A Data Science Central Community

I’m attending Rachel Schutt’s Columbia University Data Science course on Wednesdays this semester and I’m planning to blog the class. Here’s what happened yesterday at the first meeting.

**Syllabus**

Rachel started by going through the syllabus. Here were her main points:

- The prerequisites for this class are: linear algebra, basic statistics, and some programming.
- The goals of this class are: to learn what data scientists do. and to learn to do some of those things.
- Rachel will teach for a couple weeks, then we will have guest lectures.
- The profiles of those speakers vary considerably, as do their backgrounds. Yet they are all data scientists.
- We will be resourceful with readings: part of being a data scientist is realizing lots of stuff isn’t written down yet.
- There will be 6-10 homework assignments, due every two weeks or so.
- The final project will be an internal Kaggle competition. This will be a team project.
- There will also be an in-class final.
- We’ll use R and python, mostly R. The support will be mainly for R. Download RStudio.
- If you’re only interested in learning hadoop and working with huge data, take Bill Howe’s Coursera course. We will get to big data, but not til the last part of the course.

**The current landscape of data science**

So, what is data science? Is data science new? Is it real? What is it?

This is an ongoing discussion, but Michael Driscoll’s answer is pretty good:

Data science, as it’s practiced, is a blend of Red-Bull-fueled hacking and espresso-inspired statistics.

But data science is not merely hacking, because when hackers finish debugging their Bash one-liners and Pig scripts, few care about non-Euclidean distance metrics.

And data science is not merely statistics, because when statisticians finish theorizing the perfect model, few could read a ^A delimited file into R if their job depended on it.

Data science is the civil engineering of data. Its acolytes possess a practical knowledge of tools & materials, coupled with a theoretical understanding of what’s possible.

Driscoll also refers to Drew Conway’s Venn diagram of data science from 2010.

We also may want to look at Nathan Yau’s “sexy skills of data geeks” from his “Rise of the Data...:

- Statistics – traditional analysis you’re used to thinking about
- Data Munging – parsing, scraping, and formatting data
- Visualization – graphs, tools, etc.

But wait, is data science a bag of tricks? Or is it just the logical extension of other fields like statistics and machine learning?

**DSC Resources**

- Career: Training | Books | Cheat Sheet | Apprenticeship | Certification | Salary Surveys | Jobs
- Knowledge: Research | Competitions | Webinars | Our Book | Members Only | Search DSC
- Buzz: Business News | Announcements | Events | RSS Feeds
- Misc: Top Links | Code Snippets | External Resources | Best Blogs | Subscribe | For Bloggers

**Additional Reading**

- Data Scientist Reveals his Growth Hacking Techniques
- 10 Modern Statistical Concepts Discovered by Data Scientists
- Top data science keywords on DSC
- 4 easy steps to becoming a data scientist
- 13 New Trends in Big Data and Data Science
- 22 tips for better data science
- Data Science Compared to 16 Analytic Disciplines
- How to detect spurious correlations, and how to find the real ones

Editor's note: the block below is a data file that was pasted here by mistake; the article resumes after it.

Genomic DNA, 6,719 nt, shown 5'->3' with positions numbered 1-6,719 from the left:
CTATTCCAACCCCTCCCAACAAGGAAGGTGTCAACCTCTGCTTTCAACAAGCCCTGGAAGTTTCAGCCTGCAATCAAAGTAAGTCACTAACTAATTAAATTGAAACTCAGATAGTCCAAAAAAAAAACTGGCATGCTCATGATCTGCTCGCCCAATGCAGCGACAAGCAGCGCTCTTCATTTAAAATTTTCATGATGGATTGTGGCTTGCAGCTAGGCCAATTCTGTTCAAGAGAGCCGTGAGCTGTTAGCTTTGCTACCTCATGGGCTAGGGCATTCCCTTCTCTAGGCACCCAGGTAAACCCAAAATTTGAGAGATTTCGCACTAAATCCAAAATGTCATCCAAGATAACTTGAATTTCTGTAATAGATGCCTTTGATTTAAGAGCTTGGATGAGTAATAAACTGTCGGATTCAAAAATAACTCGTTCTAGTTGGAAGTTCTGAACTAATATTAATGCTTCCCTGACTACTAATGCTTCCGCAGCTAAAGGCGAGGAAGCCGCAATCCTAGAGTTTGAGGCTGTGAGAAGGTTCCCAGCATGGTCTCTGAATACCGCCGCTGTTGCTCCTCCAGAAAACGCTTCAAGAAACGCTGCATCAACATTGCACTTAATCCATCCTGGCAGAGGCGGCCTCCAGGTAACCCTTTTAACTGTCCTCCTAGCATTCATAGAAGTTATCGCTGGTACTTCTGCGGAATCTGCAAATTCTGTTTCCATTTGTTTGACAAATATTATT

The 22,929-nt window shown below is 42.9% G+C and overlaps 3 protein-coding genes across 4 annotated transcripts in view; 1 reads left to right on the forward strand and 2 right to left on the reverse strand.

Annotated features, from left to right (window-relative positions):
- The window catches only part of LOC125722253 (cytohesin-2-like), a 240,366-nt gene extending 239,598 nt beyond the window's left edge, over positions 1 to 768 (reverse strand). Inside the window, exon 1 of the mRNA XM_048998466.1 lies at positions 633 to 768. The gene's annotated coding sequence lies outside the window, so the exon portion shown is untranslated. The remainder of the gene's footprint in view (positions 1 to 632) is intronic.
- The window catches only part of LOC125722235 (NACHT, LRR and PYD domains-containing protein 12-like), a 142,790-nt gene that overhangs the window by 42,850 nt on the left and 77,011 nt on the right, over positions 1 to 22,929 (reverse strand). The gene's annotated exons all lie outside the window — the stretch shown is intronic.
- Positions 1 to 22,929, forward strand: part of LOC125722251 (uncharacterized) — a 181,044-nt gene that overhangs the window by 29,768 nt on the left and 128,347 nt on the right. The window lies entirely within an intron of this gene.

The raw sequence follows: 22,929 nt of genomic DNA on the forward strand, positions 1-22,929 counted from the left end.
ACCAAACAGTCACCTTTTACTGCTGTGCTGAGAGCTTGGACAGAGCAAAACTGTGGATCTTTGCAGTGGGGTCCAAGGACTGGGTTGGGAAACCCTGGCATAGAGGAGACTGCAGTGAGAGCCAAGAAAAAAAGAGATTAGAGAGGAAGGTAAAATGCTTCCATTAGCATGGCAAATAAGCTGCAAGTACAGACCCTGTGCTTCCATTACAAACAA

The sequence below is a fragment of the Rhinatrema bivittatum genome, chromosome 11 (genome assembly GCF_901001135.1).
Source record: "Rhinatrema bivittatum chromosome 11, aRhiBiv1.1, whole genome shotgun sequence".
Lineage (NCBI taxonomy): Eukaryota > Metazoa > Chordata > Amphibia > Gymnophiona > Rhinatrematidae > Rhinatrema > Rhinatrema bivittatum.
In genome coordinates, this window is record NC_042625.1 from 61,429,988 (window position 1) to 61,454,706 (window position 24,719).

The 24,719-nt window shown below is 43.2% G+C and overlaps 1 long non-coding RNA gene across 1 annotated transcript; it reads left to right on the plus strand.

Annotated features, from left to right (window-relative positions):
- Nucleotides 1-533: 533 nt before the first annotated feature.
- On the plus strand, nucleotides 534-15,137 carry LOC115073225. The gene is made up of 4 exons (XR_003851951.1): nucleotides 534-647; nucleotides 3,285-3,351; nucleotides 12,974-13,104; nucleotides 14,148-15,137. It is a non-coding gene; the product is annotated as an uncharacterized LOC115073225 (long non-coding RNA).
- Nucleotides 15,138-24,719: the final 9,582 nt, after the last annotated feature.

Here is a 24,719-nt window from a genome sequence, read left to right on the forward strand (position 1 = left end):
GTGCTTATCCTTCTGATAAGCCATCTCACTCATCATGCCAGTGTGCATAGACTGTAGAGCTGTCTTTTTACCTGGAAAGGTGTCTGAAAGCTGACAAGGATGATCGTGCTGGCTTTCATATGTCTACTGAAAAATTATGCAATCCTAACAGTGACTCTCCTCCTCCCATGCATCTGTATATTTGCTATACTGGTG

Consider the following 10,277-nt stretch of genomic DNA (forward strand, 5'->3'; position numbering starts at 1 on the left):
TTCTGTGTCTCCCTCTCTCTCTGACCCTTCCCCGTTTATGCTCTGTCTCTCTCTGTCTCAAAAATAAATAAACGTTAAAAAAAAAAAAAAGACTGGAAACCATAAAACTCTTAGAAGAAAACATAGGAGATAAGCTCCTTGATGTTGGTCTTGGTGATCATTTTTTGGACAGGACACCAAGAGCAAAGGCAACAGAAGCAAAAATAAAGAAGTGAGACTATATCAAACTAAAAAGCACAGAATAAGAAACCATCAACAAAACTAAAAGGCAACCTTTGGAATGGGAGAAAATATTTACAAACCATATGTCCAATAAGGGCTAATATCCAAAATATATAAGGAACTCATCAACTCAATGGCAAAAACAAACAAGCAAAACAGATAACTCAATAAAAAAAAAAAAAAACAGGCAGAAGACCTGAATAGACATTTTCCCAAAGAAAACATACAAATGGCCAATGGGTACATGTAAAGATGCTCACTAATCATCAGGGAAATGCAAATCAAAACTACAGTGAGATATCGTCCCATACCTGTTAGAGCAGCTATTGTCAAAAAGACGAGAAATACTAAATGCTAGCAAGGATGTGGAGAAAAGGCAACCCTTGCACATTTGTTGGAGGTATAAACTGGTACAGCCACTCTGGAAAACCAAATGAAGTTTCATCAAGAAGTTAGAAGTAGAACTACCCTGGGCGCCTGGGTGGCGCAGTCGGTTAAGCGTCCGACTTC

- 17 short tutorials all data scientists should read (and practice)
- 10 types of data scientists
- 66 job interview questions for data scientists
- High versus low-level data science

Follow us on Twitter: @DataScienceCtrl | @AnalyticBridge

Tags:

© 2020 AnalyticBridge.com is a subsidiary and dedicated channel of Data Science Central LLC Powered by

Badges | Report an Issue | Privacy Policy | Terms of Service

**Most Popular Content on DSC**

To not miss this type of content in the future, subscribe to our newsletter.

- Book: Statistics -- New Foundations, Toolbox, and Machine Learning Recipes
- Book: Classification and Regression In a Weekend - With Python
- Book: Applied Stochastic Processes
- Long-range Correlations in Time Series: Modeling, Testing, Case Study
- How to Automatically Determine the Number of Clusters in your Data
- New Machine Learning Cheat Sheet | Old one
- Confidence Intervals Without Pain - With Resampling
- Advanced Machine Learning with Basic Excel
- New Perspectives on Statistical Distributions and Deep Learning
- Fascinating New Results in the Theory of Randomness
- Fast Combinatorial Feature Selection

**Other popular resources**

- Comprehensive Repository of Data Science and ML Resources
- Statistical Concepts Explained in Simple English
- Machine Learning Concepts Explained in One Picture
- 100 Data Science Interview Questions and Answers
- Cheat Sheets | Curated Articles | Search | Jobs | Courses
- Post a Blog | Forum Questions | Books | Salaries | News

**Archives:** 2008-2014 |
2015-2016 |
2017-2019 |
Book 1 |
Book 2 |
More

**Most popular articles**

- Free Book and Resources for DSC Members
- New Perspectives on Statistical Distributions and Deep Learning
- Time series, Growth Modeling and Data Science Wizardy
- Statistical Concepts Explained in Simple English
- Machine Learning Concepts Explained in One Picture
- Comprehensive Repository of Data Science and ML Resources
- Advanced Machine Learning with Basic Excel
- Difference between ML, Data Science, AI, Deep Learning, and Statistics
- Selected Business Analytics, Data Science and ML articles
- How to Automatically Determine the Number of Clusters in your Data
- Fascinating New Results in the Theory of Randomness
- Hire a Data Scientist | Search DSC | Find a Job
- Post a Blog | Forum Questions